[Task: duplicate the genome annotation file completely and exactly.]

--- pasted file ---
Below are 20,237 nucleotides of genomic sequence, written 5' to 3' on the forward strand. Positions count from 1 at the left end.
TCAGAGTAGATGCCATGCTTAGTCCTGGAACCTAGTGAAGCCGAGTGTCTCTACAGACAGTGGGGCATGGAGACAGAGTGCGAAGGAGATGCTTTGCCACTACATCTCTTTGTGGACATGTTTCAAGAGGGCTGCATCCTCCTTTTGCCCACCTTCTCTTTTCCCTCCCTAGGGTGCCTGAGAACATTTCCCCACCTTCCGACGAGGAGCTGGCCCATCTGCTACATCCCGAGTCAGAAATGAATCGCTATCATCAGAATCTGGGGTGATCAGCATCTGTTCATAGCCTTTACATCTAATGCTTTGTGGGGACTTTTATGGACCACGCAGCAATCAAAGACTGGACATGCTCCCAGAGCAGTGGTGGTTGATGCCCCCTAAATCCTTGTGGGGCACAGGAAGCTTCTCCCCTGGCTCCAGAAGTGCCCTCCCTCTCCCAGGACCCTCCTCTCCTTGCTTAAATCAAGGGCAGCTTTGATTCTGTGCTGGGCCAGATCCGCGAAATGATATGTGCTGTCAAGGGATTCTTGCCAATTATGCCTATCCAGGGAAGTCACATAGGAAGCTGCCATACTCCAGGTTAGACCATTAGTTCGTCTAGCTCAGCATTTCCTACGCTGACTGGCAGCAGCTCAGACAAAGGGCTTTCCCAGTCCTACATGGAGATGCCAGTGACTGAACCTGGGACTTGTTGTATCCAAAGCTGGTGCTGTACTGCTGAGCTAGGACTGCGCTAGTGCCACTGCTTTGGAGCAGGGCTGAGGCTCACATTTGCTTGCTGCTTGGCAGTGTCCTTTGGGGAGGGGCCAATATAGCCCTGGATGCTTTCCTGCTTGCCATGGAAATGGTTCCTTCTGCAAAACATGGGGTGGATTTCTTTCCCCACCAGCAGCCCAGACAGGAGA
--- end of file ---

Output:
Below are 20,237 nucleotides of genomic sequence, written 5' to 3' on the forward strand. Positions count from 1 at the left end.
TCAGAGTAGATGCCATGCTTAGTCCTGGAACCTAGTGAAGCCGAGTGTCTCTACAGACAGTGGGGCATGGAGACAGAGTGCGAAGGAGATGCTTTGCCACTACATCTCTTTGTGGACATGTTTCAAGAGGGCTGCATCCTCCTTTTGCCCACCTTCTCTTTTCCCTCCCTAGGGTGCCTGAGAACATTTCCCCACCTTCCGACGAGGAGCTGGCCCATCTGCTACATCCCGAGTCAGAAATGAATCGCTATCATCAGAATCTGGGGTGATCAGCATCTGTTCATAGCCTTTACATCTAATGCTTTGTGGGGACTTTTATGGACCACGCAGCAATCAAAGACTGGACATGCTCCCAGAGCAGTGGTGGTTGATGCCCCCTAAATCCTTGTGGGGCACAGGAAGCTTCTCCCCTGGCTCCAGAAGTGCCCTCCCTCTCCCAGGACCCTCCTCTCCTTGCTTAAATCAAGGGCAGCTTTGATTCTGTGCTGGGCCAGATCCGCGAAATGATATGTGCTGTCAAGGGATTCTTGCCAATTATGCCTATCCAGGGAAGTCACATAGGAAGCTGCCATACTCCAGGTTAGACCATTAGTTCGTCTAGCTCAGCATTTCCTACGCTGACTGGCAGCAGCTCAGACAAAGGGCTTTCCCAGTCCTACATGGAGATGCCAGTGACTGAACCTGGGACTTGTTGTATCCAAAGCTGGTGCTGTACTGCTGAGCTAGGACTGCGCTAGTGCCACTGCTTTGGAGCAGGGCTGAGGCTCACATTTGCTTGCTGCTTGGCAGTGTCCTTTGGGGAGGGGCCAATATAGCCCTGGATGCTTTCCTGCTTGCCATGGAAATGGTTCCTTCTGCAAAACATGGGGTGGATTTCTTTCCCCACCAGCAGCCCAGACAGGAGA